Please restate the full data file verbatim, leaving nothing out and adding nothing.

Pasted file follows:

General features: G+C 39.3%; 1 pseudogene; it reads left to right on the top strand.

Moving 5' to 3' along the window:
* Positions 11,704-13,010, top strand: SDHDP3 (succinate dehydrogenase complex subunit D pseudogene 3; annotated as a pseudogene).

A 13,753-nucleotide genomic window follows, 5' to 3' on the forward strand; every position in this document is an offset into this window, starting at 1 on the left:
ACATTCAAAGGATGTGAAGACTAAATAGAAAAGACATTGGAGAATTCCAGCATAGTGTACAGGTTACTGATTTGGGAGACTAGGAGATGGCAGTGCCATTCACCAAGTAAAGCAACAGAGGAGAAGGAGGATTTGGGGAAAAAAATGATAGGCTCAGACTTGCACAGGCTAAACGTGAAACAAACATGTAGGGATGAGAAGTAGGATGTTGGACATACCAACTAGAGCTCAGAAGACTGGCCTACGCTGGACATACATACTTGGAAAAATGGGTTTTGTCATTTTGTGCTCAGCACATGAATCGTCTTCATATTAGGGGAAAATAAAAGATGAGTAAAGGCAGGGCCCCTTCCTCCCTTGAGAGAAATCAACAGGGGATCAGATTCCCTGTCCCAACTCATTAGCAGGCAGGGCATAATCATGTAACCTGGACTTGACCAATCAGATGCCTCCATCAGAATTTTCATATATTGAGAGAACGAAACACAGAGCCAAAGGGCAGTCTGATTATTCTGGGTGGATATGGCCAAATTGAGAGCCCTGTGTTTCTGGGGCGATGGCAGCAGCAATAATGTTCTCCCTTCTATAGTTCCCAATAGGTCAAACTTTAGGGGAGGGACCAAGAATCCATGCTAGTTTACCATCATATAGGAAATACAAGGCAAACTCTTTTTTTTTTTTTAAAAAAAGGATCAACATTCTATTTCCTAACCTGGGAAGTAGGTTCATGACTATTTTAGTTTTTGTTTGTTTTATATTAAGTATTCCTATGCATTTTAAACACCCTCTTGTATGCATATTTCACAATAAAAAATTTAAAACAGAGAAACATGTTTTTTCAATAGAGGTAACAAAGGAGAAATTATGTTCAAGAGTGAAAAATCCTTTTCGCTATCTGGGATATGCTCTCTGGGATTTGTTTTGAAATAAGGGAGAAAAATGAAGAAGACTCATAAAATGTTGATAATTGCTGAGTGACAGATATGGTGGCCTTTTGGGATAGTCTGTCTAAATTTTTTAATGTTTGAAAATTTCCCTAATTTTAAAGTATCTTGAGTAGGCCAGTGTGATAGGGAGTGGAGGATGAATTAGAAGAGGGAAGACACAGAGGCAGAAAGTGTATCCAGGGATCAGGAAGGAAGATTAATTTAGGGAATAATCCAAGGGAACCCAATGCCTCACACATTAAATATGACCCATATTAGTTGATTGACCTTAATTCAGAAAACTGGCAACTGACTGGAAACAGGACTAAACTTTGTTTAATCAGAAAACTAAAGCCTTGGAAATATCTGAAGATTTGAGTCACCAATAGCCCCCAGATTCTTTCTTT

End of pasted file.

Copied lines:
General features: G+C 39.3%; 1 pseudogene; it reads left to right on the top strand.

Moving 5' to 3' along the window:
* Positions 11,704-13,010, top strand: SDHDP3 (succinate dehydrogenase complex subunit D pseudogene 3; annotated as a pseudogene).

A 13,753-nucleotide genomic window follows, 5' to 3' on the forward strand; every position in this document is an offset into this window, starting at 1 on the left:
ACATTCAAAGGATGTGAAGACTAAATAGAAAAGACATTGGAGAATTCCAGCATAGTGTACAGGTTACTGATTTGGGAGACTAGGAGATGGCAGTGCCATTCACCAAGTAAAGCAACAGAGGAGAAGGAGGATTTGGGGAAAAAAATGATAGGCTCAGACTTGCACAGGCTAAACGTGAAACAAACATGTAGGGATGAGAAGTAGGATGTTGGACATACCAACTAGAGCTCAGAAGACTGGCCTACGCTGGACATACATACTTGGAAAAATGGGTTTTGTCATTTTGTGCTCAGCACATGAATCGTCTTCATATTAGGGGAAAATAAAAGATGAGTAAAGGCAGGGCCCCTTCCTCCCTTGAGAGAAATCAACAGGGGATCAGATTCCCTGTCCCAACTCATTAGCAGGCAGGGCATAATCATGTAACCTGGACTTGACCAATCAGATGCCTCCATCAGAATTTTCATATATTGAGAGAACGAAACACAGAGCCAAAGGGCAGTCTGATTATTCTGGGTGGATATGGCCAAATTGAGAGCCCTGTGTTTCTGGGGCGATGGCAGCAGCAATAATGTTCTCCCTTCTATAGTTCCCAATAGGTCAAACTTTAGGGGAGGGACCAAGAATCCATGCTAGTTTACCATCATATAGGAAATACAAGGCAAACTCTTTTTTTTTTTTTAAAAAAAGGATCAACATTCTATTTCCTAACCTGGGAAGTAGGTTCATGACTATTTTAGTTTTTGTTTGTTTTATATTAAGTATTCCTATGCATTTTAAACACCCTCTTGTATGCATATTTCACAATAAAAAATTTAAAACAGAGAAACATGTTTTTTCAATAGAGGTAACAAAGGAGAAATTATGTTCAAGAGTGAAAAATCCTTTTCGCTATCTGGGATATGCTCTCTGGGATTTGTTTTGAAATAAGGGAGAAAAATGAAGAAGACTCATAAAATGTTGATAATTGCTGAGTGACAGATATGGTGGCCTTTTGGGATAGTCTGTCTAAATTTTTTAATGTTTGAAAATTTCCCTAATTTTAAAGTATCTTGAGTAGGCCAGTGTGATAGGGAGTGGAGGATGAATTAGAAGAGGGAAGACACAGAGGCAGAAAGTGTATCCAGGGATCAGGAAGGAAGATTAATTTAGGGAATAATCCAAGGGAACCCAATGCCTCACACATTAAATATGACCCATATTAGTTGATTGACCTTAATTCAGAAAACTGGCAACTGACTGGAAACAGGACTAAACTTTGTTTAATCAGAAAACTAAAGCCTTGGAAATATCTGAAGATTTGAGTCACCAATAGCCCCCAGATTCTTTCTTT